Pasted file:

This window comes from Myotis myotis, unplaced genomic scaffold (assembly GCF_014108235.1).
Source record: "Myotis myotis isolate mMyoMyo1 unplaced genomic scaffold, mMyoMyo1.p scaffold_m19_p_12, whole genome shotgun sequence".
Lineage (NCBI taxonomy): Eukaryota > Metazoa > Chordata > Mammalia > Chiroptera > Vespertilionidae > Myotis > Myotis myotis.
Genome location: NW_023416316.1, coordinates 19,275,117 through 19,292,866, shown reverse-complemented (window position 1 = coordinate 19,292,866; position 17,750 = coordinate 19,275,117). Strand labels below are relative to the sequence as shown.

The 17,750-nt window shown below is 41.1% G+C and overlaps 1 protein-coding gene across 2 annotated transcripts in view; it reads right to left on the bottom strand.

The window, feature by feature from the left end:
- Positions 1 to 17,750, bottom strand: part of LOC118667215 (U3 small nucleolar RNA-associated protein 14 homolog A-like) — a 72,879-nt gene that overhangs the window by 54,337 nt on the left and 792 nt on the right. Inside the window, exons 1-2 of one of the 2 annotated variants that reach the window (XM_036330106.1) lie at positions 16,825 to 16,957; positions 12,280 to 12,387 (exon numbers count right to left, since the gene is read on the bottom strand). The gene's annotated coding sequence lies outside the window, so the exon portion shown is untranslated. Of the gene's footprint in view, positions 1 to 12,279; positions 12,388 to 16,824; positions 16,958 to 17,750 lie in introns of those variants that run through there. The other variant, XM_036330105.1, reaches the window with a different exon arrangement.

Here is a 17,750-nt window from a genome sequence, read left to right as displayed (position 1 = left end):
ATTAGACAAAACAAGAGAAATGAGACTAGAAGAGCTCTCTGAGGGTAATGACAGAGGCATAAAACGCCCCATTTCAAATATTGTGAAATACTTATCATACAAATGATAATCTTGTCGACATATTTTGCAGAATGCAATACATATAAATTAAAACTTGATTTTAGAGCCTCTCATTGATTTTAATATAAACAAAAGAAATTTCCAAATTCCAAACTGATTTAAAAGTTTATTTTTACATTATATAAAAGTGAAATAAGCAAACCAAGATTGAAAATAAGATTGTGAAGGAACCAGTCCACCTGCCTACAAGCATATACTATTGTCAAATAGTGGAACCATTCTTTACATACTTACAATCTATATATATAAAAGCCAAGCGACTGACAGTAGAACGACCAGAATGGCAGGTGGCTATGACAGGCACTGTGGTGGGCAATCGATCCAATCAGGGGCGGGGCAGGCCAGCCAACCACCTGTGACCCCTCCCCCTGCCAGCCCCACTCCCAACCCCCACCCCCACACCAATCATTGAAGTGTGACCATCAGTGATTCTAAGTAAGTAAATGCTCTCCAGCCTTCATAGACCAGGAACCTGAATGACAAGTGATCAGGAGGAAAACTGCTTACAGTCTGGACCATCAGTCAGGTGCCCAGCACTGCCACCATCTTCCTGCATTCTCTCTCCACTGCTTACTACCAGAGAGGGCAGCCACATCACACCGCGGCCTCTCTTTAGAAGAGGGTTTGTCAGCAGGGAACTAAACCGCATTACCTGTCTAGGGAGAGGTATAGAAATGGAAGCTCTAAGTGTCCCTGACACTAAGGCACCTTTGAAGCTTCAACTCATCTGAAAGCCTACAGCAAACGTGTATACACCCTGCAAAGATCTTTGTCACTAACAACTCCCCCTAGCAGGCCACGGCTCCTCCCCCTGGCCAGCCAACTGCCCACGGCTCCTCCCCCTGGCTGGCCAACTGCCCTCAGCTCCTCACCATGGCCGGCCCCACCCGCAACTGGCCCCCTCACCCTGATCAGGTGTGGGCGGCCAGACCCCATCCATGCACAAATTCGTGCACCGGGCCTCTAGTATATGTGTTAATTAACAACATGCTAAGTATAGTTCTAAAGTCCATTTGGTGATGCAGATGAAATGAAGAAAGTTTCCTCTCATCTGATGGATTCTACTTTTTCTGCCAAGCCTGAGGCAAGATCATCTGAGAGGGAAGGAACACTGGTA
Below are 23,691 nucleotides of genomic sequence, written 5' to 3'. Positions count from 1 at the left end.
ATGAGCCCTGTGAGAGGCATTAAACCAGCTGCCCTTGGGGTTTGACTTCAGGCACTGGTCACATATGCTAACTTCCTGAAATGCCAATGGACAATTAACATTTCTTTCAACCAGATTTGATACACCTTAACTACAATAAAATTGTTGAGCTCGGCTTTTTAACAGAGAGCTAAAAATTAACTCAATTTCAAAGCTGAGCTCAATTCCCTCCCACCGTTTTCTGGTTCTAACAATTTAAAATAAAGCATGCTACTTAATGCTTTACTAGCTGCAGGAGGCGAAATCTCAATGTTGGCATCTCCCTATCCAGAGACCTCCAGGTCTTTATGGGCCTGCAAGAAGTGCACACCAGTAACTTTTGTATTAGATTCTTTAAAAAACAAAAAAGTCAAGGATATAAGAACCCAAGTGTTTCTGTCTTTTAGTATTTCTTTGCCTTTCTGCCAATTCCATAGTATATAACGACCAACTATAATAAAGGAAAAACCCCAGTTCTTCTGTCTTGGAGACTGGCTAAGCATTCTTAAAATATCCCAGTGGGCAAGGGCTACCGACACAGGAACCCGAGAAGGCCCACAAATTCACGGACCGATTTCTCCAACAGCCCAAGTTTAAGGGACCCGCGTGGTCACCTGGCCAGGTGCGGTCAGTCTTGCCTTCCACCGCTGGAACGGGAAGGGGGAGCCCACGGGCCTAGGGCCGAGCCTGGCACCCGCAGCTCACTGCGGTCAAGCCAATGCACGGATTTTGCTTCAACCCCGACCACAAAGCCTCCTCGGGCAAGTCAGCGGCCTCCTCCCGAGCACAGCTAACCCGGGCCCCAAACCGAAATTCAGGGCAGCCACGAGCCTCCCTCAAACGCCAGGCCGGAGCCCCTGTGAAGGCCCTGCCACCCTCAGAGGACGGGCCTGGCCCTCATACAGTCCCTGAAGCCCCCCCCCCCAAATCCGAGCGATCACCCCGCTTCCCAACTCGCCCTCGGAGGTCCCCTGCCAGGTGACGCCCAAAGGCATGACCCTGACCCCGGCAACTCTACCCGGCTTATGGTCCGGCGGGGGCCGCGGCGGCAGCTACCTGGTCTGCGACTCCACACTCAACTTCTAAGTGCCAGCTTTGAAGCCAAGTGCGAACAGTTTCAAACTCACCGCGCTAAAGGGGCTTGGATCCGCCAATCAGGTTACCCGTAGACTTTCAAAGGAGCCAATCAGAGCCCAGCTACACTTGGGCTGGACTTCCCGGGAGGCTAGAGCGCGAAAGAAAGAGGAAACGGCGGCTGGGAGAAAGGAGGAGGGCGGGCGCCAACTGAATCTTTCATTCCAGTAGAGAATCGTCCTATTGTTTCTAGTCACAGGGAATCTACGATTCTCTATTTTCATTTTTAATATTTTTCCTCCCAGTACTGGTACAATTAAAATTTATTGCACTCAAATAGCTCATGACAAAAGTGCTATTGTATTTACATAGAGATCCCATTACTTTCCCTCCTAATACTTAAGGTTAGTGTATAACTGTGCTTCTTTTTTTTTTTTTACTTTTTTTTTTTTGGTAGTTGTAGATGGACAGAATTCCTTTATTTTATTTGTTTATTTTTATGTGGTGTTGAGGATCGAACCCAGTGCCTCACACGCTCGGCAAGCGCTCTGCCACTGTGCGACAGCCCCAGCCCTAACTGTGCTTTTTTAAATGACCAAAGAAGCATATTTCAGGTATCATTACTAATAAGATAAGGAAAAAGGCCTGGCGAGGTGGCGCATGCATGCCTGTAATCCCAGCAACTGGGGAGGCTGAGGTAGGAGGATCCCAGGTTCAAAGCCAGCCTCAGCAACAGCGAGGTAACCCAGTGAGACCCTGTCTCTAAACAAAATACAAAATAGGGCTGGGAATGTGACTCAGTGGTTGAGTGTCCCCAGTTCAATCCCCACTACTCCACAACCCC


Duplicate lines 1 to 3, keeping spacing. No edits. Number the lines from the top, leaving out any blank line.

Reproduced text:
This window comes from Myotis myotis, unplaced genomic scaffold (assembly GCF_014108235.1).
Source record: "Myotis myotis isolate mMyoMyo1 unplaced genomic scaffold, mMyoMyo1.p scaffold_m19_p_12, whole genome shotgun sequence".
Lineage (NCBI taxonomy): Eukaryota > Metazoa > Chordata > Mammalia > Chiroptera > Vespertilionidae > Myotis > Myotis myotis.